The world’s largest island nation, Indonesia comprises about 17,000 islands sprawling over almost two million square kilometres either side of the equator. It includes half of the world’s second-largest island, New Guinea, and most of the world’s third-largest, Borneo, as well as rugged Sumatra and busy Java. Its distinctive wildlife includes pygmy elephants, tree kangaroos and the Komodo dragon; its dramatic landscape embraces ancient rice terraces, untamed jungle, islands with pristine coral fringed by white sands and lava-spewing volcanoes. And now that national carrier Garuda has launched the first direct flights from the UK to Jakarta, the nation’s capital and transport hub, Britons are just two flights away from pretty much anywhere in the archipelago.
Indonesia’s cultures are as diverse as its geography. Home to the world’s largest Muslim population, it’s also studded with ancient Hindu temples, and its quarter of a billion inhabitants practice six officially recognised religions, as well as a range of animist rituals.
Swept by the Indian and Pacific Oceans, it’s one of the best diving destinations in the world – many would argue the best. Year-round breaks in warm, tropical waters bring surfers flocking to Bali, as well as nearby Sumbawa and the westerly Mentawai islands.
Like any developing nation, Indonesia presents its travel challenges. Litter, particularly plastic, is an issue, while traffic, grime and massive inequality can make cities grim places at first glance. While cheap air travel has opened up great swathes of the nation, it can still take huge amounts of time to get from A to B. Java has a working rail network and Sumatra a handful of lines, but many journeys will involve internal flights, jolting bus journeys, ferries of a range of shapes, sizes and safety standards, or, quite often, all of these. Travelfish.org is a great Indonesia travel planning resource.
You could spend years exploring Indonesia and barely scratch the surface. We focus on the most-visited areas – Bali, Java, Lombok and up-and-coming Flores – with some suggestions for adventures further afield.
While parts of lush, approachable Bali are textbook examples of the impact of mass tourism, it remains, in essence, the island that enchanted western artists in the 1930s. A well-rounded trip will include a bit of beach as well as time in Ubud and a few days elsewhere inland.
Bali in general is less about the beaches themselves than the water. Pemuteran on the north coast and Amed on the east coast offer outstanding diving and snorkelling: don’t miss the remains of the USS Liberty near Amed, one of very few substantial wrecks to lie in relatively shallow and calm waters close to shore. Euro Dive offers two dives for £40. Hipster Canggu on the west coast and the peaceful Bukit peninsula in the far south are surfing destinations. Uluwatu and Padang-Padang on the Bukit peninsula have waves to challenge experts. In Canggu, Old Man’s Beach is kind to beginners (expect to pay under £20 for a two-hour lesson with board hire from any of the guys with board stands on the beach), while Echo Beach is better for intermediates and above.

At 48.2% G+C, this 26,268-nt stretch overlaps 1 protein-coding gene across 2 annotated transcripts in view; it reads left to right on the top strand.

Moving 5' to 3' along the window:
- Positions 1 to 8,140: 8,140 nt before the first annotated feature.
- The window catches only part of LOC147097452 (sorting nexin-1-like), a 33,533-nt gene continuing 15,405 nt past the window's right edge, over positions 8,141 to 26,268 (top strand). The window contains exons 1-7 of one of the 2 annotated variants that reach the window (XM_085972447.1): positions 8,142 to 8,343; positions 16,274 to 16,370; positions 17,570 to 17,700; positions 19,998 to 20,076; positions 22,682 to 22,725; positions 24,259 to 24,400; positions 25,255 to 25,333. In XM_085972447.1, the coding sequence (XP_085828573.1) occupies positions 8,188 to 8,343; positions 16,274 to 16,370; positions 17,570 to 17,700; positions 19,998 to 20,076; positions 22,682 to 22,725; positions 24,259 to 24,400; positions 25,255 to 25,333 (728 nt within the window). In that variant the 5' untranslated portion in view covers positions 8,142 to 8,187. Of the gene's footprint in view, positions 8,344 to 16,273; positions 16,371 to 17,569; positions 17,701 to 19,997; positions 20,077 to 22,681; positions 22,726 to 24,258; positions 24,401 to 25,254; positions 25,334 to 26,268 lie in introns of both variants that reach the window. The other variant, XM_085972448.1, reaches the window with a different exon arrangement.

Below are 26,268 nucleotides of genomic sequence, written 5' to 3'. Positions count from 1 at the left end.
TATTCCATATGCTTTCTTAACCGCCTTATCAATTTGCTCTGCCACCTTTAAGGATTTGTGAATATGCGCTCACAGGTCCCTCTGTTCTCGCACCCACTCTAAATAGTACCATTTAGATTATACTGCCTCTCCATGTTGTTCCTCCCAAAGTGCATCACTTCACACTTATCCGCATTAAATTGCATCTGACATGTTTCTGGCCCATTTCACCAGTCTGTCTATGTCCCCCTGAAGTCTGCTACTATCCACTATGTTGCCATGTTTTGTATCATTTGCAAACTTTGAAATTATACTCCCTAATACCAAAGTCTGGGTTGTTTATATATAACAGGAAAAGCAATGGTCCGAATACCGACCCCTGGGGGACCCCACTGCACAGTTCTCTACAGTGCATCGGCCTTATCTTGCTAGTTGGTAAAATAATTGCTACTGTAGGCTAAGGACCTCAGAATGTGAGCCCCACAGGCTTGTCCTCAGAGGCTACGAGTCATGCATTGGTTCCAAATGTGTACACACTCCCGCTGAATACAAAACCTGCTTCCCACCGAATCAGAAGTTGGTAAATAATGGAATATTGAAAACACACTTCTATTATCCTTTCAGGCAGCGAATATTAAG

Inland, Ubud, the island’s cultural and spiritual capital, may be touristy but still offers top-notch food, ancient temples and colourful ritual, handicrafts and self-improvement activities from silver-smithing to every kind of yoga on the planet. The annual Ubud Readers and Writers Festival runs from 28 October-1 November this year.
The real Bali can be found deep inland. To the east is Besakih, with its Hindu Mother Temple, the sacred volcano, Mount Agung, and popular Sidemen for rice field walks and staggering views. To the north and west, Munduk has waterfalls and highland hikes, Bedugul is cool enough for strawberries to grow, and there’s nothing quite like easing sore muscles in lakeside hot springs after a sunrise climb of the Mount Batur volcano.
And today, thanks to metered taxis, Uber and a host of shuttle services including the new Kura Kura bus with its mobile app, Bali is easy to get around without braving the hectic traffic or the bemo minibus network.
The rainy season peaks between December and February, bringing high humidity and grey days: weather is at its best between April and August, although traffic is particularly bad over the August peak.
What to eat
Must-try Balinese dishes include babi guling (roast sucking pig with spices). This is usually eaten in the mornings or at lunchtime, from specialist restaurants with low prices and plastic chairs. Look out for duck or chicken betutu (a smoky, spicy dish originally served at ceremonies), and sate lilit(lemongrass-heavy minced meat satay) in similar, street-style places that offer them as a speciality. Those with cash to splash can enjoy fine dining and cocktails at restaurants such as Locavore in Ubud (Jalan Dewisita 10, locavore.co.id), or in the beach resort of Seminyak at Mozaic Brasserie (Jl Pantai Batu Belig, mozaic-beachclub.com/mozaic-brasserie) or Mejekawi(Jalan Kayu Aya 9), a “kitchen and laboratory concept” with five- and 12-course tasting menus (from £37 a head).
Where to stay